March 3 is World Hearing Day

Photo credit: Sahil prajapati

by Daniel Fink, MD, Chair, The Quiet Coalition

March 3 is World Hearing Day, established by the World Health Organization in 2007 to draw attention to hearing and the care of people with auditory difficulties. Each year, WHO establishes a theme for this special day. 

This year’s theme is: “Changing mindsets: let’s make ear and hearing care a reality for all!” Those of us living in the United States or western Europe may not understand that ear and hearing care is essentially unavailable in much of the world due to a limited numbers of audiologists and otolaryngologists in many countries in Africa, Asia and Central and South America. Access is also limited by the difficulty of getting from rural villages to the bigger cities, where limited hearing health care may be available. WHO estimates that unaddressed hearing loss costs the world $980 billion annually.

The objectives of this year’s World Hearing Day are:

  • Counter common misperceptions related to ear and hearing problems in communities and among health care providers.
  • Provide accurate and evidence-based information to change public perceptions of ear and hearing problems.
  • Call on countries and civil society to address misperceptions and stigmatizing mindsets related to hearing loss, as a crucial step toward ensuring equitable access to ear and hearing care.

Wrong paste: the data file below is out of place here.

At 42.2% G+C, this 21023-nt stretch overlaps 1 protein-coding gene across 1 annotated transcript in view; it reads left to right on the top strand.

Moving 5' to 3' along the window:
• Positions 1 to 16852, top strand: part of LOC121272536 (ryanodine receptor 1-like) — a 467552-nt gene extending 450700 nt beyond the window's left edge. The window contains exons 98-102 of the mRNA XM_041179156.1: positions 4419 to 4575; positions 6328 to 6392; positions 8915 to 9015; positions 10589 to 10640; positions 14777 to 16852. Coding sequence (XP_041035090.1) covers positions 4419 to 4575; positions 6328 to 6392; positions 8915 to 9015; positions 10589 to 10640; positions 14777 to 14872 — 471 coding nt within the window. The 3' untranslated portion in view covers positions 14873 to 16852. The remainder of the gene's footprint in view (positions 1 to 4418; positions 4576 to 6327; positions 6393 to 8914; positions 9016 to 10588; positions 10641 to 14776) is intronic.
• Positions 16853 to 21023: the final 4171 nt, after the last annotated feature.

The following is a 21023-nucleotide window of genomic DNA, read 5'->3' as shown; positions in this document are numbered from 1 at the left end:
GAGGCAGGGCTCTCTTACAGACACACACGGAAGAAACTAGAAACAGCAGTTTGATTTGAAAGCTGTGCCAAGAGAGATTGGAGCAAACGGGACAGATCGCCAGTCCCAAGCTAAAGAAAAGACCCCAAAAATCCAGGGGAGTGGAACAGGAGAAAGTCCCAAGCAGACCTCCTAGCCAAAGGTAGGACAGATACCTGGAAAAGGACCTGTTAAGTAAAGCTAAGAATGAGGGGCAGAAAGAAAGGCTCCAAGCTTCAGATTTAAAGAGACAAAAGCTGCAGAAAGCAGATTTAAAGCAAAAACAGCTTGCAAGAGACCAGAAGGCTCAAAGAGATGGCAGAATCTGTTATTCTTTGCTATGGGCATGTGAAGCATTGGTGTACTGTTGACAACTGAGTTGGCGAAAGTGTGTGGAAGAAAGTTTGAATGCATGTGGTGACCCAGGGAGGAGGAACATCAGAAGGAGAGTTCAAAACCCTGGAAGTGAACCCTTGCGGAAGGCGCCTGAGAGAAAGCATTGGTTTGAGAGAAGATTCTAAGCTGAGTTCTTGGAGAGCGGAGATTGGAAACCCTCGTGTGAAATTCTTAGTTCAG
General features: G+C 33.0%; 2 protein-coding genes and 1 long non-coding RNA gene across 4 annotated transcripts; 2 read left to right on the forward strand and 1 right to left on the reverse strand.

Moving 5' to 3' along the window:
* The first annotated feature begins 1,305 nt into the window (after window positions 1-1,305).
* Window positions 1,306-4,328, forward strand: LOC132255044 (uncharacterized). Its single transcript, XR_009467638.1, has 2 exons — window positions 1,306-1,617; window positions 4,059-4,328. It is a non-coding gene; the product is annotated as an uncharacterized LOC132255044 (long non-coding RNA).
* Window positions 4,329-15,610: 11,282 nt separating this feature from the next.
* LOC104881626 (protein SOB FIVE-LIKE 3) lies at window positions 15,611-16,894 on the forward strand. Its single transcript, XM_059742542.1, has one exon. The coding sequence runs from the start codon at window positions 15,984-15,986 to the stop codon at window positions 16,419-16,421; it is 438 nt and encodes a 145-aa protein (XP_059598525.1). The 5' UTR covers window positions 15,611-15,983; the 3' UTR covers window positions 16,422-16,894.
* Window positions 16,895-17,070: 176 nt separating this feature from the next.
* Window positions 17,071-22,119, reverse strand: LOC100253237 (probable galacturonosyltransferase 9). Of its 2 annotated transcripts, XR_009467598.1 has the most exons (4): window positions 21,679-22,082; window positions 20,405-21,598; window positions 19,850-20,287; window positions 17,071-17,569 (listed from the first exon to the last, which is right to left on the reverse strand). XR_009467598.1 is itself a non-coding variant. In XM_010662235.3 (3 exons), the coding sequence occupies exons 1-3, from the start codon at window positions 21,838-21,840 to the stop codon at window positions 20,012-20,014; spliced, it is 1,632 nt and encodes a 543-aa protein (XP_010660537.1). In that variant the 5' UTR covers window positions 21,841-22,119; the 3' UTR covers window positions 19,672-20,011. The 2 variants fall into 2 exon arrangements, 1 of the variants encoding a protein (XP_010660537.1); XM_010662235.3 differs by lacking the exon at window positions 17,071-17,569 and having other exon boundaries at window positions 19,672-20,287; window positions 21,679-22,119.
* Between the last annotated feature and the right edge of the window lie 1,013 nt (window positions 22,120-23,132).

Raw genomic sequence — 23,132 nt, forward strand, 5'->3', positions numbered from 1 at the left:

“Hearing loss has often been referred to as an ‘invisible disability,’ not just because of the lack of visible symptoms, but because it has long been stigmatized in communities and ignored by policy makers,” WHO Director-General Tedros Adhanom Ghebreyesus said. 

That’s certainly true in the United States. Here, noise problems have been ignored by the federal government since the EPA’s Office of Noise Abatement and Control was defunded in 1981. Additionally, the government’s response to the hearing loss epidemic in older people appears to be limited to making cheaper over-the-counter hearing aids. There are also no federal guidelines or standards for noise exposure for the public. The only guidance available is for workers with occupational noise exposure.

My only concern about this year’s World Hearing Day, and those in previous years, is that not enough attention is paid to prevention of auditory disorders. Prevention is more effective and cheaper than treatment. The only treatment for mild to moderate hearing loss is hearing aids, which don’t restore normal hearing. Noise-induced hearing loss, the most common type of hearing loss, is the only type that is 100% preventable, according to the CDC. If I had a say, the theme each year would be related to prevention, not treatment. 

Preventing noise-induced hearing loss and other conditions caused by noise exposure, like tinnitus and hyperacusis, is simple and inexpensive. Turn down the volume, leave the noisy environment or use hearing protection and one’s ears should last a lifetime.

Plus, a quieter world will be a better and healthier world for all.

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